Years after crisis, Honduras considers impeachment

Story highlights

  • The Honduran congress passes a decree to create an impeachment process
  • Supporters say it is needed to avoid political crises
  • A 2009 coup and subsequent fallout could have been avoided with such a law, some say
  • Others wonder if Honduran institutions are mature enough to handle such power
Nearly four years after the Honduran president was deposed in a coup, the country's congress will add an impeachment process to its constitution, hoping to deter future political crises.
A decree to reform the constitution on the matter of impeachment passed Tuesday night with overwhelming support.
An impeachment process will help prevent authoritarianism, said Matias Funes, a writer who also is former congressman and presidential candidate.
In June 2009, the Honduran military carried out an order from the country's Supreme Court to remove President Jose Manuel Zelaya from office. Zelaya had been at odds with the other branches of government over his desire to to run for another term, and the court determined that the president had violated the constitution.
Without a clear interpretation of the constitution, the military ended up sending Zelaya into exile, and the country fell into a political crisis that other nations simply called a coup.
The episode was a black eye for the country, and to this day, a minority still question the legitimacy of the current government.
The 2009 coup and ensuing crisis could have been avoided if there was a clear impeachment process, Funes said.
"From my point of view there is a hole in this area and as long as this hole is not closed, it can be filled by special interests, whims and authoritarianism," he said in a statement posted on the congressional website.
The decree, which aims to "make effective the principal of public servants' responsibility," still must pass through some hoops before the constitution is modified. The reform must be voted on again once the next congressional term begins this month. Once ratified, new laws detailing the impeachment process must be written.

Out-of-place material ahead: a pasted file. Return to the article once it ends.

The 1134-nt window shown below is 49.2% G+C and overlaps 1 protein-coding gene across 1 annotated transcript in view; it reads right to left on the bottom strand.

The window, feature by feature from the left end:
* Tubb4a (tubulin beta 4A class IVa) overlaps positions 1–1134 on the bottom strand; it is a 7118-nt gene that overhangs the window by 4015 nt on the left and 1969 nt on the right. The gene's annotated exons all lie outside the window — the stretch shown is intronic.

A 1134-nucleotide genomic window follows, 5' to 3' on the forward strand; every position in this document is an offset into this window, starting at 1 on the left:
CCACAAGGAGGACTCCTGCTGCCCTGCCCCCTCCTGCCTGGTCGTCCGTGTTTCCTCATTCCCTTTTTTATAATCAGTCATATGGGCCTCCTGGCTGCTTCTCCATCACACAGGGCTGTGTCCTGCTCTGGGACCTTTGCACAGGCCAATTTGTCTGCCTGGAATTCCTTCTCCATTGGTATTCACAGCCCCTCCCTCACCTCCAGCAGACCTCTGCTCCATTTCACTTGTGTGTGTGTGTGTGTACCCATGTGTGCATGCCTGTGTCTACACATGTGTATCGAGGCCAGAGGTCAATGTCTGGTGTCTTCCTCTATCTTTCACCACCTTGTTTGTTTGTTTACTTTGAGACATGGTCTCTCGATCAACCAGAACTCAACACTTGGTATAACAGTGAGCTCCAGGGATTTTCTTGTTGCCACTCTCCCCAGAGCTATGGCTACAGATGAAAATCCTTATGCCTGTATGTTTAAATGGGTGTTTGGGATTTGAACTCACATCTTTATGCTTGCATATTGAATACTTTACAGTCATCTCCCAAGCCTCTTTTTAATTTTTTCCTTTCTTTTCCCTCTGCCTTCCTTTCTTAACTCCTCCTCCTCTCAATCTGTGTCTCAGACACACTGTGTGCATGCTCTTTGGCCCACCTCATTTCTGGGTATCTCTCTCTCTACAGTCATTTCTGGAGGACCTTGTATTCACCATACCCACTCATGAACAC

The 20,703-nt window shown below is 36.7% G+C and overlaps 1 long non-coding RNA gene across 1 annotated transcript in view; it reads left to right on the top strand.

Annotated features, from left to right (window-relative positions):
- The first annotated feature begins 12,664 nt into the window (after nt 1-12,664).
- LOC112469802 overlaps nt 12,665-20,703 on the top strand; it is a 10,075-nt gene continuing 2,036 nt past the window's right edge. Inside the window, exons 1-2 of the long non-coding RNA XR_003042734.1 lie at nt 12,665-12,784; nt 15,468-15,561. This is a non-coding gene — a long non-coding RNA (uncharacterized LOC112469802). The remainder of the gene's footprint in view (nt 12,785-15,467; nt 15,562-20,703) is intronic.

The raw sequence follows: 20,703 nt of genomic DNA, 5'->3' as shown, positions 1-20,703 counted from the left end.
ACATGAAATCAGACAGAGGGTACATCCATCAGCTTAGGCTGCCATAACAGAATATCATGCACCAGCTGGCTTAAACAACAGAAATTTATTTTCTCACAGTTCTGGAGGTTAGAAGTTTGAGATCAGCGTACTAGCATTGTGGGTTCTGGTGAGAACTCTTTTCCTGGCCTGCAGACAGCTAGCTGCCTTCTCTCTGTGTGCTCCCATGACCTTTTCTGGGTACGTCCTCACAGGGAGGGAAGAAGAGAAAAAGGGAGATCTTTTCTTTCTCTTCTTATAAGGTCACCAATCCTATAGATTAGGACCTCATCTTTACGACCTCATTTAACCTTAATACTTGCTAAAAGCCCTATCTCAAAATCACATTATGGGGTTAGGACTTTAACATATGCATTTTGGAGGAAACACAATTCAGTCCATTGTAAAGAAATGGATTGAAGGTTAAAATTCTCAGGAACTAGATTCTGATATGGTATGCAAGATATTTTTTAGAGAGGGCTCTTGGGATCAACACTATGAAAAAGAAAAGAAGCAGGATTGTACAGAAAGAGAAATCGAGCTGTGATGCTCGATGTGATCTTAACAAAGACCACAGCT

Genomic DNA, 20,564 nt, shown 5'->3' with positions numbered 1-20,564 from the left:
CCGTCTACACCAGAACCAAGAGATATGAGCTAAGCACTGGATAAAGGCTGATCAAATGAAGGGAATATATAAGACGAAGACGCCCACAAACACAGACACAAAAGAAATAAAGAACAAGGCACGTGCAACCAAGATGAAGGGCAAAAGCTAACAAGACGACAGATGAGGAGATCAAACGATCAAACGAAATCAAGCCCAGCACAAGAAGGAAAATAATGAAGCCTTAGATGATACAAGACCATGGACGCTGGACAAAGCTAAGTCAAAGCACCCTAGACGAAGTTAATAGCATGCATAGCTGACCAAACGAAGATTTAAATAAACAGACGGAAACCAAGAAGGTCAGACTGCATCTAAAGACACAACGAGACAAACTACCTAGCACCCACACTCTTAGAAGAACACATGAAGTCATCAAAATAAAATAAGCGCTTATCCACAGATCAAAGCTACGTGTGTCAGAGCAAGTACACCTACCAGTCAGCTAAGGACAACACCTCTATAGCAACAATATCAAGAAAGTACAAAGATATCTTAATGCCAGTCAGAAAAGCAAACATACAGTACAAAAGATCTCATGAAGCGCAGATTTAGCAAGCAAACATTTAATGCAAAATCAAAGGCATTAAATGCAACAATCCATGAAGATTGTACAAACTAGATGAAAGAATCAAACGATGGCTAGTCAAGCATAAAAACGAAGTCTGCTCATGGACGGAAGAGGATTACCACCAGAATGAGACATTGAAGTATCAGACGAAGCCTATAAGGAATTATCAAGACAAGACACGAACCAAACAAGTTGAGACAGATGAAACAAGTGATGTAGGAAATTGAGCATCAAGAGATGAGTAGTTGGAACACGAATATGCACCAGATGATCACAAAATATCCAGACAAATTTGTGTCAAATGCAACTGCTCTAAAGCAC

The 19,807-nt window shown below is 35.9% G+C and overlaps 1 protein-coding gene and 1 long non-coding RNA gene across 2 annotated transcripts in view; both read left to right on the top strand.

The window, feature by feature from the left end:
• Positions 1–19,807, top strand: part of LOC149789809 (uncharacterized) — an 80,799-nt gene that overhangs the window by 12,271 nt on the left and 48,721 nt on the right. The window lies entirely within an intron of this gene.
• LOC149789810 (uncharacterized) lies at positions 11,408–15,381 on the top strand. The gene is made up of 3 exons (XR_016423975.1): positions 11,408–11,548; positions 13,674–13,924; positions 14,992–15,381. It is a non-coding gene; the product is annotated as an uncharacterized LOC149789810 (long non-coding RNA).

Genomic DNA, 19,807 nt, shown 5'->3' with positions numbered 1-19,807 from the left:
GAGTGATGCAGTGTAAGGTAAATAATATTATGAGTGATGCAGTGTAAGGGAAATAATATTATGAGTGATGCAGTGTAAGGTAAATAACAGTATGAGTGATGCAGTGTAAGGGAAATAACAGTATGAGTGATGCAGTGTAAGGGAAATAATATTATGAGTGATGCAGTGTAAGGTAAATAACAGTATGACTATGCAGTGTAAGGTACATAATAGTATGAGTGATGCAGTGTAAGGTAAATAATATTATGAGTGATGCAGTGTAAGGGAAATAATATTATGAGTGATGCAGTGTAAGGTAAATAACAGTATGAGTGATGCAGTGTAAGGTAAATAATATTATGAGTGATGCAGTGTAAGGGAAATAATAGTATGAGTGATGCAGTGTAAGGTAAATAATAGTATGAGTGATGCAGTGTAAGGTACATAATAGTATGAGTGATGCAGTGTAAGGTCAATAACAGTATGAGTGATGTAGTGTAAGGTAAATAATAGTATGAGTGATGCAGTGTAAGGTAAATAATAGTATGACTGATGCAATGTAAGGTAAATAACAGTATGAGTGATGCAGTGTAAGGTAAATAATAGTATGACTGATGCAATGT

As written, Tuesday's decree envisions precisely the situation that Honduras faced with the Zelaya debacle.
The impeachment process would be used when there are "grave accusations against a person's post by acting contrary to the constitution or the national interest, and by negligence, incapacity and incompetence," the decree states.
These are the same things that the Supreme Court and congress accused Zelaya of during his attempt to run for another term. Impeachment would require a three-fourths majority in congress.
The measure is not without its critics, who question whether Honduras' legislative branch is mature enough to wield such power without abuse.
The first movement toward a decree came last summer, immediately after Paraguay's president, Fernando Lugo, was removed from office through an impeachment proceeding.
While Paraguay's solution for ousting a president was legitimated by the country's laws, many cite it as an example of how impeachment can be abused.
Lugo was removed from office in a matter of days, with hardly a chance to defend himself. The process that removed him may have been legal, but it caused a stir all the same because it seemed to have been used as a political weapon.
An impeachment process for Honduras "is very risky and is unacceptable," a former president, Rafael Leonardo Callejas Romero, told La Prensa newspaper last year.
Knowing the political divide that exists in Honduras and the vengefulness that dominates the traditional parties, the advent of impeachment will generate chaos, he said.
But the legislation is popular among the public, and it follows a suggestion made in 2011 by a truth commission appointed to examine the political turmoil of 2009.
To avoid a repetition of the institutional fights that led to the capture and expulsion of Zelaya, an impeachment process is necessary, the commission's final report said.